The Blue Blazes - By Chuck Wendig Page 0,1

Hayden’s bourbon. Bluecoat gin. Macallen 18, a Balvenie Madeira cask, a Laphroaig 18-year. Somewhere in the back, a bottle of Pappy van Winkle. None of that tonight. He won the day, but it feels hollow. No celebration here.

Mookie sits. Spins the cap off the bottle. Pries the plastic wrap off the plate with a delicateness one would not suspect of his thick, callus-upon-callus fingers. But it’s surgical the way he pulls it off, folds it once over, then twice, before revealing the whole of the plate.

Before him, a variety of meats. A soft square of rabbit galantine. An oily circle of salumi. A couple cold blood sausages, each as black as the Devil in the night. Far end of the plate is his favorite: lardo. Chilled, cured fatback.

There exists a moment when he stares down at the array of charcuterie – meats he prepared himself in an act that brings him peace and satisfaction in this violent life – when the pain almost overwhelms him. It’s not the physical pain, though that’s most certainly there, what with the scabbed knuckles and the fat lip and all the other bumps and cuts and pummeled flesh.

This pain runs deeper. His heart a puddle of slushy water that hides an endless well of regret. His heart hurts. It hurts into his stomach and his lungs, makes it hard to breathe, makes it hard to eat. He breathes deep through his nose, then pops the lardo in his mouth–

The hurt fades. The fat melts on his tongue. Salty and sweet. Faintly herby. A true cold comfort, melting over teeth and gums. Eyes closed. Boulder head rolling back on mountain shoulders. He moans. He can’t help it. One of the few things he truly enjoys: the preparation and the consumption. He’s lost to it. He can feel it in his toes.


His phone rings.

And like that, the moment is ruined. A kite that comes crashing down to earth. Caught in briar. Dashed on rocks.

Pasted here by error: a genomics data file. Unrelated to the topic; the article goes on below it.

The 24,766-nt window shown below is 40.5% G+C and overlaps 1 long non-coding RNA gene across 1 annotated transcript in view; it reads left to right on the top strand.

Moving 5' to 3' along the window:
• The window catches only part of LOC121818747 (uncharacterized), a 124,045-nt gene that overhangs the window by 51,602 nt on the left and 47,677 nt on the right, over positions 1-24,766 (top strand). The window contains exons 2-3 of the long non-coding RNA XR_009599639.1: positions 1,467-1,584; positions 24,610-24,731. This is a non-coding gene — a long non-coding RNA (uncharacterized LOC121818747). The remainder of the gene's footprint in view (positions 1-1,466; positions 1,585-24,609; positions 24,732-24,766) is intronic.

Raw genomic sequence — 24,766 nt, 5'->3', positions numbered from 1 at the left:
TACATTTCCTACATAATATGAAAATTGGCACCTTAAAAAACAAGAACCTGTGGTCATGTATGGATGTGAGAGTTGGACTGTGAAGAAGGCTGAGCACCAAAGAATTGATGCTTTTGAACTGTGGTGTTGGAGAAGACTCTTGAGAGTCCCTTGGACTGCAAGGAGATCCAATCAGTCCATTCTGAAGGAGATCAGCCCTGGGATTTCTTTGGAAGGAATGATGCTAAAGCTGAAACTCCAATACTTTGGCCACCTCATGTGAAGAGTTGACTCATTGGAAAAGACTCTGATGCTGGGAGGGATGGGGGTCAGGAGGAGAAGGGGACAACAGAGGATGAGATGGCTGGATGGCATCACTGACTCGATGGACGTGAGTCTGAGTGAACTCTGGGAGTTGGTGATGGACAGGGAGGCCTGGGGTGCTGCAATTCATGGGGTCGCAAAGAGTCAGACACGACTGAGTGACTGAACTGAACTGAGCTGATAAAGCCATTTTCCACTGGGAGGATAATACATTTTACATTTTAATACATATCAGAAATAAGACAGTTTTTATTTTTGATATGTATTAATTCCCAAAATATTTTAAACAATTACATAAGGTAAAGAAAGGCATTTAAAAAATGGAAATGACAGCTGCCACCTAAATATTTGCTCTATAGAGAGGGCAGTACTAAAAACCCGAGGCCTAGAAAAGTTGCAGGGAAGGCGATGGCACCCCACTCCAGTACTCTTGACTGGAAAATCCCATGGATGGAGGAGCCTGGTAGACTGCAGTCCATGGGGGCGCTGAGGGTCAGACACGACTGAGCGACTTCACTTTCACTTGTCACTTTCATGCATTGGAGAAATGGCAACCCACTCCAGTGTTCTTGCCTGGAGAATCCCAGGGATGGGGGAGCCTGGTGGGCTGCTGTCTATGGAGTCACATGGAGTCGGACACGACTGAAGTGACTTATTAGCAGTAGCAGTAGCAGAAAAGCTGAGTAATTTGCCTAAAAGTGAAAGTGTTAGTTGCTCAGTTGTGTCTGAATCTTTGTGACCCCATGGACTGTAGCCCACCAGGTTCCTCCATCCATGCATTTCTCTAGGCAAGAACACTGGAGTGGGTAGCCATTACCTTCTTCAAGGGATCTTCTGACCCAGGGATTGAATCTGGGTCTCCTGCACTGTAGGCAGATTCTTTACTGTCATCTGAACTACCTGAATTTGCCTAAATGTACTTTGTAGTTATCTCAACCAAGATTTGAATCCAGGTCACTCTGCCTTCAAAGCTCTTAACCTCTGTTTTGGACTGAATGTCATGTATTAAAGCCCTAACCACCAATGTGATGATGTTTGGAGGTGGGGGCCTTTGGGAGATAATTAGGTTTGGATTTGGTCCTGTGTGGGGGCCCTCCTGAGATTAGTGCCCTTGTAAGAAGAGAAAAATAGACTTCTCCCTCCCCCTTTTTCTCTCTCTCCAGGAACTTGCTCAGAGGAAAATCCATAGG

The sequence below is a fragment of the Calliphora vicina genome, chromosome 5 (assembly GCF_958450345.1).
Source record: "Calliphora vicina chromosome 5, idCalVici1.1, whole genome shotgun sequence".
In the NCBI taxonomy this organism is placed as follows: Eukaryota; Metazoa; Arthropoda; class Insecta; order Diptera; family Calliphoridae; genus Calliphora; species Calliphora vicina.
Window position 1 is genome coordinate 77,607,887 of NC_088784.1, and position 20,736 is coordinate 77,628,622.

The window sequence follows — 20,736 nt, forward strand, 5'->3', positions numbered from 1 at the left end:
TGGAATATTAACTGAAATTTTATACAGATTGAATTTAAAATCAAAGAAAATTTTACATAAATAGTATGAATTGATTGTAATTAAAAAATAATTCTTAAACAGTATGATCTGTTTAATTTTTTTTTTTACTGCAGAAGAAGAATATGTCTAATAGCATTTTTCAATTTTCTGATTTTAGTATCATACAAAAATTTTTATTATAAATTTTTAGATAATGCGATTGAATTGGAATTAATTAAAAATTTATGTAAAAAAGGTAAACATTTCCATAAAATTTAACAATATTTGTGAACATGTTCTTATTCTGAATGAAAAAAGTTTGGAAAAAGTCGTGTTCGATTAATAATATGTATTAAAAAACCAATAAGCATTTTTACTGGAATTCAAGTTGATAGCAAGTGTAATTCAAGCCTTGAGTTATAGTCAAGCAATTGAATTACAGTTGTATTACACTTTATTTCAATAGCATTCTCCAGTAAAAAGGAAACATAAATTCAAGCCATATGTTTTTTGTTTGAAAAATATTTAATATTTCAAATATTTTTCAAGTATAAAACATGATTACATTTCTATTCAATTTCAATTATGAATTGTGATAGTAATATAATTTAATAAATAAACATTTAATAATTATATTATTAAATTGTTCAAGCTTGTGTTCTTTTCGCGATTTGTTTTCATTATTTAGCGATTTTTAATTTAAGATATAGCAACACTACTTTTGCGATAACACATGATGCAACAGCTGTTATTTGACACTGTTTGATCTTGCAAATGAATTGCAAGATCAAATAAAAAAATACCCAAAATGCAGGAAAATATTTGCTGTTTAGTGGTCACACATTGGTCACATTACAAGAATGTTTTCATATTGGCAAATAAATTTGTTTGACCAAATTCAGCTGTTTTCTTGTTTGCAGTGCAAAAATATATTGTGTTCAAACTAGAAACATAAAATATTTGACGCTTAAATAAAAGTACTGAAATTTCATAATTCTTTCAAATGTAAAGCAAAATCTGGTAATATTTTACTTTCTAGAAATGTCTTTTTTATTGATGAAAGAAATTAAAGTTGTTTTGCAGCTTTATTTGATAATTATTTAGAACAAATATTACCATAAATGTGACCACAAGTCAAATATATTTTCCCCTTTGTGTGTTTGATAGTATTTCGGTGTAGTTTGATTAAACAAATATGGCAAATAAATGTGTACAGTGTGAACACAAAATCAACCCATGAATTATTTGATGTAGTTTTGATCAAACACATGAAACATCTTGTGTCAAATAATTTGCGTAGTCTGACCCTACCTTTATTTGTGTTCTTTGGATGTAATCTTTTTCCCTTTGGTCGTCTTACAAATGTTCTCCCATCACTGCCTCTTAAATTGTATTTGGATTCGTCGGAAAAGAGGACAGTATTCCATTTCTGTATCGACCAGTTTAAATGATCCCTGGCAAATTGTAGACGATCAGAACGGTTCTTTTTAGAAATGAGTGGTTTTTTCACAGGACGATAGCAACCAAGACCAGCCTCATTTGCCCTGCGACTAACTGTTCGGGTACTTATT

Mookie palms the phone in his pocket, brings the tiny digital brick to his ear. “Yeah?”

It’s Werth. The old goat.

“How’d it go?” Werth asks, stepping across all the pleasantries, which is what Mookie prefers anyway. “It get done?”

“It always gets done.” Mookie looks down at the knuckles on his left hand. As he flexes, scabs split. Red runs fresh. He rolls those knuckles on a bar napkin. “I ran into problems.”

“There’s always problems. What kind?”

“The gobbos. They’re all riled up. Like wasps that know winter’s coming.”

Werth is silent for a moment. “Was bound to happen.”

“Yeah. But this is different. They’re agitated.”

“But the shipment’s good?”

“Shipment’s good.”

“Good. Good. Real fuckin’ good. Hey. The Boss wants to see everybody.”

The Boss. The big man at the top. Konrad Zoladski. He’s been out-of-sight for the better part of a year, now.

A spike of worry lances through Mook’s chest. “Why?”

“Not sure.”

“Unh. When?”

“Tomorrow morning. You want me to pick you up? I’ll bring the car.”

“No. I’ll take the train.”

“Call me when you’re in the city. I’ll text you the address when you get here. I need you to dress like a…”

Werth keeps talking, but Mookie stops listening.

Because he smells something.

He smells flowers.

The bundled flesh at the back of his neck prickles and turns to chicken-skin. That scent crawls into his nose. All-too-familiar.

“Did you hear me?” Werth says on the other end. “I said, don’t dress like a thug tomorrow. I need you to dress like a professional. Put on a fuckin’ shirt. Something with buttons. Definitely nothing with bloodstains on it. Hey. Mook?”

“I gotta go.”

“Hey, goddamnit, I’m talking to you–”

“I’m tired,” is all Mookie says.

Then Mookie ends the call with a punch of his thumb.

He slides off the barstool. Big boots make the floorboards whine.

That smell again. Like snippets of a melody in the air, a song you know but thought you’d forgotten, a song whose sound conjures memories of long ago.

“Nora,” he says. Voice a croak. “I know you’re here.”

From the back booth, a shuffle of a heel scuffing the floor.

But nobody’s there.

Until she is. One minute: nothing. The next, Nora stands there like she was never not there. That smile, curled up at one corner like it’s tugged by a fish-hook. Those eyes, mean and bright like match-tips at the moment of striking. Chestnut hair down over her shoulders, longer than Mookie remembers it.

She appears, plucking something out from under her tongue. He doesn’t see what.

She still looks like a schoolgirl. Tartan skirt. Blue cardigan. It’s her look these days.

“Nora.” He feels like a tree hollowed out by Copyright 2016 - 2022